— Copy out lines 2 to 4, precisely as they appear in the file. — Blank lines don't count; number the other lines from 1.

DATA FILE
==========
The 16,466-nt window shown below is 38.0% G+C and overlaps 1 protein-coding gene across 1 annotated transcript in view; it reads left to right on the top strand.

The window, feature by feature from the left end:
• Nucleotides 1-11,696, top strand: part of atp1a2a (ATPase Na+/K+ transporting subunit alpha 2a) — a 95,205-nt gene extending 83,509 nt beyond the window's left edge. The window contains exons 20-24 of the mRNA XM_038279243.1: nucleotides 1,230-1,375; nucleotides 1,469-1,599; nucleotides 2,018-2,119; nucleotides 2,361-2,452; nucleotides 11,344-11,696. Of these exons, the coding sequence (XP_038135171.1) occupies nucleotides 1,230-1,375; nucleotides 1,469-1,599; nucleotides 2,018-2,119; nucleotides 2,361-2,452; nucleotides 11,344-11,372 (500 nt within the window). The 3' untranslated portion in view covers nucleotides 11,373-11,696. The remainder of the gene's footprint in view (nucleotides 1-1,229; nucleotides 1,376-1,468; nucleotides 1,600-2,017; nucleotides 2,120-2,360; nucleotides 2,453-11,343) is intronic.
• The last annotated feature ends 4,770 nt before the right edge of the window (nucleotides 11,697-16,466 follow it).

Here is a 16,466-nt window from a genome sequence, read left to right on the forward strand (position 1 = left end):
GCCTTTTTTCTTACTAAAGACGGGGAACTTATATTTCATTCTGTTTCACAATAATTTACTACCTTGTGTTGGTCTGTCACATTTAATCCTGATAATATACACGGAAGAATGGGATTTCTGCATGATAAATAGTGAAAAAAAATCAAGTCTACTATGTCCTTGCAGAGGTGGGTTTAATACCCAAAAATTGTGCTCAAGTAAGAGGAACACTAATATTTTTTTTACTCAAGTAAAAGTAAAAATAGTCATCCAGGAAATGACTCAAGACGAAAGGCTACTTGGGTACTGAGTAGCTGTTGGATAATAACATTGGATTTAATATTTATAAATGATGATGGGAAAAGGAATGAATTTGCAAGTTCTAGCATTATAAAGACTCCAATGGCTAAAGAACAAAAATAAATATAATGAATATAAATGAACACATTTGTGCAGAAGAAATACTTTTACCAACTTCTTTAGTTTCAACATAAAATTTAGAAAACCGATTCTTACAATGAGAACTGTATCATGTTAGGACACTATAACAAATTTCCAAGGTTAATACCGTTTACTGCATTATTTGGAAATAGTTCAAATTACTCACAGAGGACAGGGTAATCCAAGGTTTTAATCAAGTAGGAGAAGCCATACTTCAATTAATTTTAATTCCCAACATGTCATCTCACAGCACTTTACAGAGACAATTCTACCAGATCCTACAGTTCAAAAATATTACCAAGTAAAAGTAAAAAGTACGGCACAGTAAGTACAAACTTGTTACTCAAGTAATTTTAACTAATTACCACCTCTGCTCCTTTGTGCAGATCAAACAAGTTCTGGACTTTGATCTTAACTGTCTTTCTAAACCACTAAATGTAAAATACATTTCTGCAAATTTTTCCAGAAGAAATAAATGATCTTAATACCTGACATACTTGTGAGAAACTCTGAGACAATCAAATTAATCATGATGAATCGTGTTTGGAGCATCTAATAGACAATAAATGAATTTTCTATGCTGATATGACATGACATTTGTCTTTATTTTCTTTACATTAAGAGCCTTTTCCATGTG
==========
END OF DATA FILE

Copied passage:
The window, feature by feature from the left end:
• Nucleotides 1-11,696, top strand: part of atp1a2a (ATPase Na+/K+ transporting subunit alpha 2a) — a 95,205-nt gene extending 83,509 nt beyond the window's left edge. The window contains exons 20-24 of the mRNA XM_038279243.1: nucleotides 1,230-1,375; nucleotides 1,469-1,599; nucleotides 2,018-2,119; nucleotides 2,361-2,452; nucleotides 11,344-11,696. Of these exons, the coding sequence (XP_038135171.1) occupies nucleotides 1,230-1,375; nucleotides 1,469-1,599; nucleotides 2,018-2,119; nucleotides 2,361-2,452; nucleotides 11,344-11,372 (500 nt within the window). The 3' untranslated portion in view covers nucleotides 11,373-11,696. The remainder of the gene's footprint in view (nucleotides 1-1,229; nucleotides 1,376-1,468; nucleotides 1,600-2,017; nucleotides 2,120-2,360; nucleotides 2,453-11,343) is intronic.
• The last annotated feature ends 4,770 nt before the right edge of the window (nucleotides 11,697-16,466 follow it).